We may provide more direction than we think
January 10, 2006
The welding industry may be the only one forecast to show any growth between now and 2012, but growth in the U.S. is threatened by a number of factors: skilled worker shortages, welding rod litigation; and what some consider the need for greed among business executives.
In some ways, the welding industry is almost entirely in a class of its own.
As far as manufacturing job prospects go, the welding industry is in a minority because it's expected to experience job growth—albeit average—through 2012.
Boilermakers, for example, have dimmer job prospects: little or no sector growth for the same time period. Millwrights and machinists have it even worse, with slower-than-average growth projected. Job opportunities are forecast to decline for assemblers and fabricators too.
But while the welding industry may appear to be sailing right along according to the Bureau of Labor Statistics, it's threatened by several factors. The most obvious challenge is the financial health of the sectors that need welding.
Perhaps more subtle, though, are the changes in U.S. society that have been mounting slowly every day—changes that threaten to impair the industry's domestic future.
You've heard it before—and often—that the welding industry may suffer in the near future because so many welders will be retiring.
But the industry isn't going to lose just workers. It's also losing certain ways of doing business.
"The days of someone troubleshooting and repairing something are almost gone," said J. Jones, applications specialist for Victor Equipment Co., Denton, Texas. "We have people who want to work in a Wal-Mart, and it doesn't take much skill."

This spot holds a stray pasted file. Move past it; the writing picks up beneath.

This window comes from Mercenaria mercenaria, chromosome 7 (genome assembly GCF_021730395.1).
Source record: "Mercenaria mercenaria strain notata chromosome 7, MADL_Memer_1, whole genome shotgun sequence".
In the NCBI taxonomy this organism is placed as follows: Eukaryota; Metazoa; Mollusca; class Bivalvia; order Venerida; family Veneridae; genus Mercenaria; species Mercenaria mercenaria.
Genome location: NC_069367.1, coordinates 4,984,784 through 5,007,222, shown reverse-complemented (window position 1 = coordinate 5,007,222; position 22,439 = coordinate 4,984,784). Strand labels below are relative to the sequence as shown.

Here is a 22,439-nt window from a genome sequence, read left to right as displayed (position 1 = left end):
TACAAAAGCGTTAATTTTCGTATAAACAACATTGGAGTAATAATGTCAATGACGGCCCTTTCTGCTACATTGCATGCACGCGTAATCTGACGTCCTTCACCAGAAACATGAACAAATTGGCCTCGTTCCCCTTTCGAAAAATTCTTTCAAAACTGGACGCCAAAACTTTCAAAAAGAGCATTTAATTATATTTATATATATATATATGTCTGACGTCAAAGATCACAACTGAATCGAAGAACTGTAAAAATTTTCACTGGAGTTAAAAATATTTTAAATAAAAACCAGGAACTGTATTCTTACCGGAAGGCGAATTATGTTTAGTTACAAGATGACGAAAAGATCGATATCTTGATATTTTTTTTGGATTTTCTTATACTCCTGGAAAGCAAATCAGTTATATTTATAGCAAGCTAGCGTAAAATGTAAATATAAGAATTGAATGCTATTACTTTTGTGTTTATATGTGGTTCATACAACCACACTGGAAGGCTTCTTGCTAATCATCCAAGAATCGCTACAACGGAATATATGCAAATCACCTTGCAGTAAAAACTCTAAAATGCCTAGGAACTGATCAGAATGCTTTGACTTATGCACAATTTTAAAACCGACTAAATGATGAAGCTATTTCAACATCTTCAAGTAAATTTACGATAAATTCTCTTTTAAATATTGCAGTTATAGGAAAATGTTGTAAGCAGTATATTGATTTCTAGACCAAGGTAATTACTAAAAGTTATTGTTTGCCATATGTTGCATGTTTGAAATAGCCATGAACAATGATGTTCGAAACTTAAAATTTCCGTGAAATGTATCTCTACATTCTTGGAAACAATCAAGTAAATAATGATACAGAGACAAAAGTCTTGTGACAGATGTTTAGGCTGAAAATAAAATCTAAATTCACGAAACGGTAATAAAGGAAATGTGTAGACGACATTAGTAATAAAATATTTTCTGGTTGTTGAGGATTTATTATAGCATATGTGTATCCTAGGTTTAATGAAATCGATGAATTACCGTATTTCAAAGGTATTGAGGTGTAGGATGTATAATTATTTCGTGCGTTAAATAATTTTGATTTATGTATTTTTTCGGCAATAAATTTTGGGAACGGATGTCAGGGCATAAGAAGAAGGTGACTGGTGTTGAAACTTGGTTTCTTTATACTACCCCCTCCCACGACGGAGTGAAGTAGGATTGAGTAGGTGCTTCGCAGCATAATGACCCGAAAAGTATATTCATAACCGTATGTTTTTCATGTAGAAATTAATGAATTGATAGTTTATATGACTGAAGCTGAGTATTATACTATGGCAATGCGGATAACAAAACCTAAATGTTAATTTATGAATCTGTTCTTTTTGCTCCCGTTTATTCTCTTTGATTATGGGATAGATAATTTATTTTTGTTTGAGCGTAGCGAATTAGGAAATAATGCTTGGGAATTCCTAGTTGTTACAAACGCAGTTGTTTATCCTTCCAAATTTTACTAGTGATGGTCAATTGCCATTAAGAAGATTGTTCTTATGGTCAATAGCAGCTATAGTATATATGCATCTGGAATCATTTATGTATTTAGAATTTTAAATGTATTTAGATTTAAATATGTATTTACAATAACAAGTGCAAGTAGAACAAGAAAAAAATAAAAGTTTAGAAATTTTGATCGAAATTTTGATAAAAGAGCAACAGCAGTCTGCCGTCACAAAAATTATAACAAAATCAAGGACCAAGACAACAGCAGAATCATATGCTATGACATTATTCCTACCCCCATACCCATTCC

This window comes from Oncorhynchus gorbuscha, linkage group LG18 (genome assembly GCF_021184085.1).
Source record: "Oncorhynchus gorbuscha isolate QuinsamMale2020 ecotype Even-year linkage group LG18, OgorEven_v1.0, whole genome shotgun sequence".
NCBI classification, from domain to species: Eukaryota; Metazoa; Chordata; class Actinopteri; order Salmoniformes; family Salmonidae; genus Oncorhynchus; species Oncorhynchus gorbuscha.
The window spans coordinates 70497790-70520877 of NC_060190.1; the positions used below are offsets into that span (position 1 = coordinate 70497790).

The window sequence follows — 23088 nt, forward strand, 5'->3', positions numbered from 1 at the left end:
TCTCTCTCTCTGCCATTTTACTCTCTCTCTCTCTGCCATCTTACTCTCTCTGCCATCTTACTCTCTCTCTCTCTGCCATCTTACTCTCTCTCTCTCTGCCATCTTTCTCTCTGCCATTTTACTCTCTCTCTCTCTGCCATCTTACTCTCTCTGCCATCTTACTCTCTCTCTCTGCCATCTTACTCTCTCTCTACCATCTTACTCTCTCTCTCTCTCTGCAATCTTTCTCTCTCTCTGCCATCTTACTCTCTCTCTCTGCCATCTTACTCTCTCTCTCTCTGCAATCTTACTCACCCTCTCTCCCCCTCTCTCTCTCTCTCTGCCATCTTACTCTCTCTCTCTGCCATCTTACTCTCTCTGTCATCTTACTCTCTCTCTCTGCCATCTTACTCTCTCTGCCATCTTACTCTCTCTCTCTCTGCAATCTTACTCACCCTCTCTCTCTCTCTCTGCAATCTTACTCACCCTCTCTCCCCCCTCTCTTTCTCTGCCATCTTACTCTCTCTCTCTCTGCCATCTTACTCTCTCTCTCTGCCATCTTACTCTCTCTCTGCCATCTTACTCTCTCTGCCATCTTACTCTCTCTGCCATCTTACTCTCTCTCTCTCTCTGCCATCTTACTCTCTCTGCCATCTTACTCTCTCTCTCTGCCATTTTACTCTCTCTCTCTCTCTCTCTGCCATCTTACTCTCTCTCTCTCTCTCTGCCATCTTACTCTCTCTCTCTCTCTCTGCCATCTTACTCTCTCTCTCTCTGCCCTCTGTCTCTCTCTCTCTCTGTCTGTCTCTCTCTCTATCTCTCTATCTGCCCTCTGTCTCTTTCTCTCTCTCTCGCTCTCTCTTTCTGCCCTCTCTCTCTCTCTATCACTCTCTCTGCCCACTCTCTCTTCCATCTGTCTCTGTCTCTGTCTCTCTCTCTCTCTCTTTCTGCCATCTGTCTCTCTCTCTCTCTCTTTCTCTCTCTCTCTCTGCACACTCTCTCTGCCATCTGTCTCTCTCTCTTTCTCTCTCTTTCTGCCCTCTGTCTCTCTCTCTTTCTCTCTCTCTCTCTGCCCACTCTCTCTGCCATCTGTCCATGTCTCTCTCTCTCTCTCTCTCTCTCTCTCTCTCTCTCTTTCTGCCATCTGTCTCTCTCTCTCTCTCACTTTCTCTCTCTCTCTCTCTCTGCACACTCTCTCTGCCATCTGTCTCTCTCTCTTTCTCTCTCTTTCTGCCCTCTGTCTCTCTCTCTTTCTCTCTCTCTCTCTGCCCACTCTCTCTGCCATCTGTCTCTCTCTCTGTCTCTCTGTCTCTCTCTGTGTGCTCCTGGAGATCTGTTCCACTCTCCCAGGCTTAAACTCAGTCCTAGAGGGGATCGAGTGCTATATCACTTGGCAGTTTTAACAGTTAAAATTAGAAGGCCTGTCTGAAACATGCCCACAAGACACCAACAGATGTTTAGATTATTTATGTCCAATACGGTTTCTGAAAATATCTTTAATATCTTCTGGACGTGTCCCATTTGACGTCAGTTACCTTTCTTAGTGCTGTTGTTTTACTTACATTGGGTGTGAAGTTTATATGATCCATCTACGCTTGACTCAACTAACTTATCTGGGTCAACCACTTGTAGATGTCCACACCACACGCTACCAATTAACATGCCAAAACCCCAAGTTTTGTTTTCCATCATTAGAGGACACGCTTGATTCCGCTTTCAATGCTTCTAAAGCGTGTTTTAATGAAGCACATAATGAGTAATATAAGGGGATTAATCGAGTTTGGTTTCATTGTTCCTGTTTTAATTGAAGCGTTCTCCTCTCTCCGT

Jones blames this trend, at least partly, on a lack of job pride, evident since post-World War II. Before that war, he said, trades didn't have a negative image.
Then there's the disposability factor. Today's society regards more and more goods as disposable; so while many companies may be willing to refurbish and retrofit equipment that would have high replacement costs, even more people are willing to replace what they have instead of making their tools and equipment last.
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Your stereo equipment or television set may not be the only goods that cost more to repair than it does to replace—welding equipment sometimes falls into this category, too, Jones said.
"Equipment doesn't last as long. It costs too much to repair, so it's better to throw it away," Jones said. "Equipment-makers are trying to make it for less so they can sell it for less, because they say that's what people want."
Part of the reason equipment has a shorter life span is that there's always something new around the corner, Jones said. This causes consumers to rethink their purchasing strategies.
"Things evolve so rapidly—computers, for example—so companies would rather lease than buy equipment," he said.
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Another potential challenge regarding welding equipment surrounds tools that really are consumable: welding electrodes.
As lawsuits trickle into the courts, welding equipment-makers are holding their collective breath to see how potential changes in electrode chemistry will shake out in the industry.
Bill Rice, CEO of OKI-Bering, Cincinnati, believes that fume litigation is the biggest challenge facing the welding industry today.
"It will change the face of our industry if there are changes like with asbestos," Rice said. But the difference with filler metals is that there isn't an alternative material to use in them, he said.
Whether or not the fume litigation issue is legitimate, if lawsuits are won and laws and regulations change regarding welding fumes and filler metals, everyone will have to abide by them, Rice said. For now it's a waiting game.